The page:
After spending a Fresh Air Fund vacation discovering a new world on a Vermont farm, Dossi thought that returning home to the bustling New York of 1910 would be simple. Little did she know that, even in. a familiar place, there are new things to experience: Her sister, Ruthi, is to be married, and they are to move out of their one room into Ruthi's husband's apartment -- where Dossi will have her own space!
But as independent Dossi learns, adjusting to life with her new brother-in-law -- and his rules -- is not always easy. As she writes to Emma, a friend she made in Vermont, she reveals her frustrations, her fears about her new life, and her dreams for the future. Soon she finds that, no matter where she is, she has much to discover inside herself.
Readers who are already acquainted with Dossi from Faraway Summer and those meeting her for the first time will root for her as she moves through an eventful thirteenth year in this affecting story.
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Johanna Hurwitz is the author of over five dozen books for young readers. She is the recipient of many state awards, including the Texas Bluebonnet Award, the Kentucky Bluegrass Award, and the Garden State Children's Choice Award. She lives in Great Neck, NY.
Johanna Hurwitz always knew she wanted to be a writer. She started by telling stories to her brother, who is six years her junior, and she's been making up stories ever since. Born and raised in New York City, she earned her B.A. degree from Queens College and went on to receive a master's in library science from Columbia University. She embarked on a career as a children's librarian, but she never forgot that one day she wanted to write books, too.
She worked at the New York Public Library and in a variety of other public and school library positions. She also taught graduate courses in children's literature and storytelling at Queens College. When she and her husband, Uri -- a college teacher and writer-and their children, Nomi and Beni, moved to Long Island, she continued her library work.
Although she had told original stories to her children, it was not until they were well along in school that Mrs. Hurwitz actually began to write down her stories. That's why, when children ask her how long it takes to write a book, she replies that her first, Busybody Nora, took her whole life.
But since then she has been writing with regularity, portraying with humor and sympathy the everyday incidents that are so important to children. She is particularly fond of seven- to nine-year-olds, because they are " so very open and get excited about small things," and she enjoys writing realistic fiction for and about them.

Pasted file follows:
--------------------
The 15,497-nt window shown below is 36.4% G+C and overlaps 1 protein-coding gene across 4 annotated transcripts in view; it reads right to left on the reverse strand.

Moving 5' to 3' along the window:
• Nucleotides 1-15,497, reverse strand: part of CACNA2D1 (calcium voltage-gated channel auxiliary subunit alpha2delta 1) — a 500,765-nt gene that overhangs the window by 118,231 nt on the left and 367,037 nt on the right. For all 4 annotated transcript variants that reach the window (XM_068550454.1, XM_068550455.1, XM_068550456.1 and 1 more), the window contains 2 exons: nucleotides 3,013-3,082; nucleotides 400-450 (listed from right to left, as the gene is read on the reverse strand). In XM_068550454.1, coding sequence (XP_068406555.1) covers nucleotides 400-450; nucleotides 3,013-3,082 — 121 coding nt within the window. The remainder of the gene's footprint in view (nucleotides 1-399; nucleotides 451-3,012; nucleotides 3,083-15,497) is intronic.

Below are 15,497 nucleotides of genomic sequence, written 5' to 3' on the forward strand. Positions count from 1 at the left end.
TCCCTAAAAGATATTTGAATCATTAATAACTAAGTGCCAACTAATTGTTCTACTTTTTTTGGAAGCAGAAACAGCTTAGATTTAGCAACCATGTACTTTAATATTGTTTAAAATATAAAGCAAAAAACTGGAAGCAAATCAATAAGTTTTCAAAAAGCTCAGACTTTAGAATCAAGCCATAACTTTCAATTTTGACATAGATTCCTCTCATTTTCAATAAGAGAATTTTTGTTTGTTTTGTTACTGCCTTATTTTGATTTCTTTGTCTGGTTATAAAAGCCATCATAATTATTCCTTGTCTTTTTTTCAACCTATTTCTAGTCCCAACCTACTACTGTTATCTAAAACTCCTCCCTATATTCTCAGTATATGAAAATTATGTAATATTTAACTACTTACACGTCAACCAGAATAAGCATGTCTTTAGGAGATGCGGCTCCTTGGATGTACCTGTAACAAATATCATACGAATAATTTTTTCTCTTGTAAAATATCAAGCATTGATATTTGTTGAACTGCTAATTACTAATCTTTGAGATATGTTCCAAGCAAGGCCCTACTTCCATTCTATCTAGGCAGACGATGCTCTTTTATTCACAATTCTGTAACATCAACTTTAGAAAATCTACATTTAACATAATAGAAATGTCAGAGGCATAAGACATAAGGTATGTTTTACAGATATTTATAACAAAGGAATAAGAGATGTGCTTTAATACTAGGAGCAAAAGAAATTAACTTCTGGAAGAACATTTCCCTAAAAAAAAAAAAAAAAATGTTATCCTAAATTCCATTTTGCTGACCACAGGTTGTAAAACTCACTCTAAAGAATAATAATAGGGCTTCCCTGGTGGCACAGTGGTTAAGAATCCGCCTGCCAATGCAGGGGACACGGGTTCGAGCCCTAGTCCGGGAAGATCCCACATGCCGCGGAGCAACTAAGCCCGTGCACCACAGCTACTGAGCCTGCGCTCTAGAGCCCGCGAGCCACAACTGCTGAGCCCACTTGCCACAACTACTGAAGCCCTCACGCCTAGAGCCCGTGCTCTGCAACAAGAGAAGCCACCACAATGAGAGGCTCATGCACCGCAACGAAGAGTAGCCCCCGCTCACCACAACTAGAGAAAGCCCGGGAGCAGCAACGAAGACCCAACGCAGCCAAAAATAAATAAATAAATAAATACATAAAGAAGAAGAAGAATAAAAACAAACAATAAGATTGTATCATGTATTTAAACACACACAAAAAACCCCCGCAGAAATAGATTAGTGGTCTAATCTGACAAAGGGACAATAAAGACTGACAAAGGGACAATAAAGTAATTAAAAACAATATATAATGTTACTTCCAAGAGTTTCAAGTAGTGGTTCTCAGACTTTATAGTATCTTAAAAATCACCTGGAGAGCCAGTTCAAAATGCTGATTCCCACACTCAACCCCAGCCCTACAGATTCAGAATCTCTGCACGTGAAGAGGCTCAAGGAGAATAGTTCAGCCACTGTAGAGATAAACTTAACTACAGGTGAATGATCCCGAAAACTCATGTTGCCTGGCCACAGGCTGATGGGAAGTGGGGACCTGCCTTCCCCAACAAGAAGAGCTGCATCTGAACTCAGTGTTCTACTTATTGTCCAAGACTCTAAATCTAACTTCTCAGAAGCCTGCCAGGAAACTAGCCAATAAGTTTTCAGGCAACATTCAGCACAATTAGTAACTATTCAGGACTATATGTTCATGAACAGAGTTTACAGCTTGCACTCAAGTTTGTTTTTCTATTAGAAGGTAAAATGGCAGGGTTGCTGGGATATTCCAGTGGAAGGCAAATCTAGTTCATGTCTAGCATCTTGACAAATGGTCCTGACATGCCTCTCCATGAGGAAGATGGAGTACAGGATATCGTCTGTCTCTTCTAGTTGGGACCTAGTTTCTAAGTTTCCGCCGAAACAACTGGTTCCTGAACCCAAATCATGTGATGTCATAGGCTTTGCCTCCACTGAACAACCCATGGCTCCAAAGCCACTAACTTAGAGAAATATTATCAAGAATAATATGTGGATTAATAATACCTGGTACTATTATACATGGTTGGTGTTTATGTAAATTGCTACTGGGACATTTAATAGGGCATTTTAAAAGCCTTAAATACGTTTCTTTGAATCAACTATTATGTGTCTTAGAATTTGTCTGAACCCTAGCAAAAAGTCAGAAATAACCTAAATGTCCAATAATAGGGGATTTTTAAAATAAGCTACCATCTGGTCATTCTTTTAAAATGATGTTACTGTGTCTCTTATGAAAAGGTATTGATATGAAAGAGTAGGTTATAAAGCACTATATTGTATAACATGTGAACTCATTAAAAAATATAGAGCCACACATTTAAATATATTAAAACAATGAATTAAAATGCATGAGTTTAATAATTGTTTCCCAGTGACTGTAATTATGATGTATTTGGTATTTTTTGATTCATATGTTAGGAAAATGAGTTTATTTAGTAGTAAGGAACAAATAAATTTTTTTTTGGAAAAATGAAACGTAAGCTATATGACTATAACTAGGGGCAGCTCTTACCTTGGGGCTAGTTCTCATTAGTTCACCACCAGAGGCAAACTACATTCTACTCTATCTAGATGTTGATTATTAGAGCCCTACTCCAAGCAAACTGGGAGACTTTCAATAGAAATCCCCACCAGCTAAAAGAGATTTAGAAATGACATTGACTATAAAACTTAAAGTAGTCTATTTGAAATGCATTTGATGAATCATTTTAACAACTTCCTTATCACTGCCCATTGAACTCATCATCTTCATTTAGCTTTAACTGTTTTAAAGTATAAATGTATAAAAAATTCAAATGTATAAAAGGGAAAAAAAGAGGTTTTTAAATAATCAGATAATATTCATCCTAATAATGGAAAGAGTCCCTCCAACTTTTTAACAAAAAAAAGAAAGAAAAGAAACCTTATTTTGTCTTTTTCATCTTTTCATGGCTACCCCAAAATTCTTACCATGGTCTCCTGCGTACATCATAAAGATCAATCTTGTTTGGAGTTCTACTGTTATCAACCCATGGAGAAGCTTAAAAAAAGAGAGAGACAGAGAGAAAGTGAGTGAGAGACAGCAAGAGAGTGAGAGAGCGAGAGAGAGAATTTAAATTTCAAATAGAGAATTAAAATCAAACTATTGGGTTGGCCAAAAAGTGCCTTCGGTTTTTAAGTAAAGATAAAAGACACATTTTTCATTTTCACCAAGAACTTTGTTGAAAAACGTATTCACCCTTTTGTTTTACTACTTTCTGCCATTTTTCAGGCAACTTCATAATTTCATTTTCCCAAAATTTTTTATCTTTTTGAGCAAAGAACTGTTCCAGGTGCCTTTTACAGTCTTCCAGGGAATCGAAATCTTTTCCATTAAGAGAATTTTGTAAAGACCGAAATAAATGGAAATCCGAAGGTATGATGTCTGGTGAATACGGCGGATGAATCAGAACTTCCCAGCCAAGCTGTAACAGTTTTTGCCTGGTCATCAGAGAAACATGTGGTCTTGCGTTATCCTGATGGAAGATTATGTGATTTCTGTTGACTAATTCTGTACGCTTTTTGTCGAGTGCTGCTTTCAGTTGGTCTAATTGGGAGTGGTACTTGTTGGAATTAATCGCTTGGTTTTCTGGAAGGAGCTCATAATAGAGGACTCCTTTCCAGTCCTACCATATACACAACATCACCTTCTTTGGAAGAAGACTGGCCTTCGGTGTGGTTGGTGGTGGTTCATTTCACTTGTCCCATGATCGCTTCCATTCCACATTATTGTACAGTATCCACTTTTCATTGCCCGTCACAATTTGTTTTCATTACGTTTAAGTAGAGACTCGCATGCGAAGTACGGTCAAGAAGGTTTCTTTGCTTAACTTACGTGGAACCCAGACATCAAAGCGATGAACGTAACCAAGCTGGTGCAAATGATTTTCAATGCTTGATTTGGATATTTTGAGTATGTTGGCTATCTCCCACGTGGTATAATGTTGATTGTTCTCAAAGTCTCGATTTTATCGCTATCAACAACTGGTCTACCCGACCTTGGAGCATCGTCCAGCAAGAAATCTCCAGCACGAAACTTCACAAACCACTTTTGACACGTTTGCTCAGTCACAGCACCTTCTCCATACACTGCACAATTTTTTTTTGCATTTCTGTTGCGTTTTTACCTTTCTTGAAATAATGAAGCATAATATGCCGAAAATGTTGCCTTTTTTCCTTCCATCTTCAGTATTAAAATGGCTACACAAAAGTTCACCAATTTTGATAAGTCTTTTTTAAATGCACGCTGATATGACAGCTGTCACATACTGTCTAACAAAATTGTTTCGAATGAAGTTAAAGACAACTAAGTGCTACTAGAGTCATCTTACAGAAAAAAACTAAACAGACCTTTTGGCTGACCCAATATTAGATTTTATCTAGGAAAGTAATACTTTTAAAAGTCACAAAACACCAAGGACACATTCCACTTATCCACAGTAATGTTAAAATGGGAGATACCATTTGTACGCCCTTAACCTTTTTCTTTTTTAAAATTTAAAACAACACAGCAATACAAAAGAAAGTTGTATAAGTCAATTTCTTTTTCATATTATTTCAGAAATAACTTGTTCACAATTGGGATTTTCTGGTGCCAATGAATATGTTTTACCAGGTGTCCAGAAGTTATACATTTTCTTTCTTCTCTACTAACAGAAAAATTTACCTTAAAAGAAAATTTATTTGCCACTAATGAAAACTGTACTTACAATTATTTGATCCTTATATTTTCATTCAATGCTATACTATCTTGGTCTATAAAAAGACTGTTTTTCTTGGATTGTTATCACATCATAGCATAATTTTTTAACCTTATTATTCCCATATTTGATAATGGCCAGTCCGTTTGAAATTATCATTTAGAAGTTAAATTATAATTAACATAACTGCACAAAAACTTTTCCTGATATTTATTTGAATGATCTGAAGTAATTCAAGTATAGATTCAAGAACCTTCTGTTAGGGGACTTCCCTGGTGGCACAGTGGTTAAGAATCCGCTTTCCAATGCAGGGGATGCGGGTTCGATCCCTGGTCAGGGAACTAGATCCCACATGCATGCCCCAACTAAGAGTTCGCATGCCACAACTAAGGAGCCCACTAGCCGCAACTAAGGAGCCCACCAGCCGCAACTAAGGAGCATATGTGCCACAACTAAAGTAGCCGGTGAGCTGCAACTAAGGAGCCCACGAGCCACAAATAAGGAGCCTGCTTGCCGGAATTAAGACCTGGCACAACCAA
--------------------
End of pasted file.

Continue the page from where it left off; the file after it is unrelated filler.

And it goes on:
That these youngsters are equally fond of Mrs. Hurwitz's books is obvious. She has received many child-chosen state awards, including the Texas Bluebonnet Award, the Wyoming Indian Paintbrush Award, the Kentucky Bluegrass Award, the Garden State Children's Choice Award, the West Virginia Children's Book Award, and others.
In recent years, Johanna Hurwitz has crisscrossed the United States from Juneau, Alaska, to Jackson, Mississippi, and from San Diego, California, to St. Albans, Vermont. She has even spoken abroad, from Morocco to Mozambique and from Portugal to Nicaragua. On these trips she has met and spoken to schoolchildren, teachers, librarians, and parents. She has made many new friends and has often brought home new ideas for her next book.From School Library Journal:
Grade 5-7-The friendship established between Hadassah (Dossi) Rabinowitz and Emma Meade in Faraway Summer (Morrow, 1998) continues with letters that Dossi writes to the Meade family from 1910-1911. Hurwitz's fluid descriptions of this period fill the girl's letters, describing the cramped living conditions she and her older sister, Ruthi, endure in their Lower East Side room in New York City. Ruthi soon marries Meyer, a pharmacist, quits her job at the Triangle Shirtwaist Factory, and the three move into a spacious tenement apartment. Ruthi gets pregnant and her physical and emotional health are strained when their neighbors are quarantined with diphtheria and when her friend Rosa dies with many other women in the factory's infamous fire. Dossi successfully distracts Ruthi from her grief, and rejoices in the birth of her niece. Throughout this time, the protagonist struggles with algebra but has a successful school year. The format is a bit awkward in that the early letters describe the girls' summer visit and subsequent ones reiterate information from Emma's letters, which are not produced in this book. Period postcards of New York City and attractive woodcuts enliven the story, and the author's notes add historical details. Readers will learn much about this period that was so grim for many U.S. immigrants and other working poor.
Laura Scott, Farmington Community Library, MI
Copyright 2002 Reed Business Information, Inc.
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Book Description Book Condition: Brand New. Book Condition: Brand New. Bookseller Inventory # 97800602984011.0
Book Description HarperCollins, 2002. Hardcover. Book Condition: New. 1. Bookseller Inventory # DADAX0060298405
Book Description HarperCollins, 2002. Hardcover. Book Condition: New. Bookseller Inventory # P110060298405
Book Description HarperCollins. Hardcover. Book Condition: New. 0060298405 New Condition. Bookseller Inventory # NEW6.0013936